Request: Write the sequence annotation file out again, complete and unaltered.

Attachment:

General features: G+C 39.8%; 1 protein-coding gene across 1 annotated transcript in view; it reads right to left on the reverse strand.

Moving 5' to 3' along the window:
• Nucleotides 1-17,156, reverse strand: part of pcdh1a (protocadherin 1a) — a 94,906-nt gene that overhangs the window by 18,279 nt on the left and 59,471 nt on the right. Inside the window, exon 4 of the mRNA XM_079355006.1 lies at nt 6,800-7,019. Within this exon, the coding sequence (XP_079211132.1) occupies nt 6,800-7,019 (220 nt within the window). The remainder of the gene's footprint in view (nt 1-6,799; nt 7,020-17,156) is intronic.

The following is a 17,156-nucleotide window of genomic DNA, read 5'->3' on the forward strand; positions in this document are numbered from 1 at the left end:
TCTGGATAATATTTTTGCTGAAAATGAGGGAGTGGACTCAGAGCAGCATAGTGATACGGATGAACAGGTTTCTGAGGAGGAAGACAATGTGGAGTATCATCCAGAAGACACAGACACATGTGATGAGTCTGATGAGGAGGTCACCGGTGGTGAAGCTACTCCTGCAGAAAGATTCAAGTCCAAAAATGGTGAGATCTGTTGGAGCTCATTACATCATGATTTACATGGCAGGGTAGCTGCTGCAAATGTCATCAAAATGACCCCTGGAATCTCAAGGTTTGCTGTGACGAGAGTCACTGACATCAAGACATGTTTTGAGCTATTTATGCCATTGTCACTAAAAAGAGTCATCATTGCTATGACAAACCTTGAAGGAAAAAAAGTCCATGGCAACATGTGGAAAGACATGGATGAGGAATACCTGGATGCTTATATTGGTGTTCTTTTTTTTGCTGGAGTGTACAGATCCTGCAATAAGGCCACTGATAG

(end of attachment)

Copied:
General features: G+C 39.8%; 1 protein-coding gene across 1 annotated transcript in view; it reads right to left on the reverse strand.

Moving 5' to 3' along the window:
• Nucleotides 1-17,156, reverse strand: part of pcdh1a (protocadherin 1a) — a 94,906-nt gene that overhangs the window by 18,279 nt on the left and 59,471 nt on the right. Inside the window, exon 4 of the mRNA XM_079355006.1 lies at nt 6,800-7,019. Within this exon, the coding sequence (XP_079211132.1) occupies nt 6,800-7,019 (220 nt within the window). The remainder of the gene's footprint in view (nt 1-6,799; nt 7,020-17,156) is intronic.

The following is a 17,156-nucleotide window of genomic DNA, read 5'->3' on the forward strand; positions in this document are numbered from 1 at the left end:
TCTGGATAATATTTTTGCTGAAAATGAGGGAGTGGACTCAGAGCAGCATAGTGATACGGATGAACAGGTTTCTGAGGAGGAAGACAATGTGGAGTATCATCCAGAAGACACAGACACATGTGATGAGTCTGATGAGGAGGTCACCGGTGGTGAAGCTACTCCTGCAGAAAGATTCAAGTCCAAAAATGGTGAGATCTGTTGGAGCTCATTACATCATGATTTACATGGCAGGGTAGCTGCTGCAAATGTCATCAAAATGACCCCTGGAATCTCAAGGTTTGCTGTGACGAGAGTCACTGACATCAAGACATGTTTTGAGCTATTTATGCCATTGTCACTAAAAAGAGTCATCATTGCTATGACAAACCTTGAAGGAAAAAAAGTCCATGGCAACATGTGGAAAGACATGGATGAGGAATACCTGGATGCTTATATTGGTGTTCTTTTTTTTGCTGGAGTGTACAGATCCTGCAATAAGGCCACTGATAG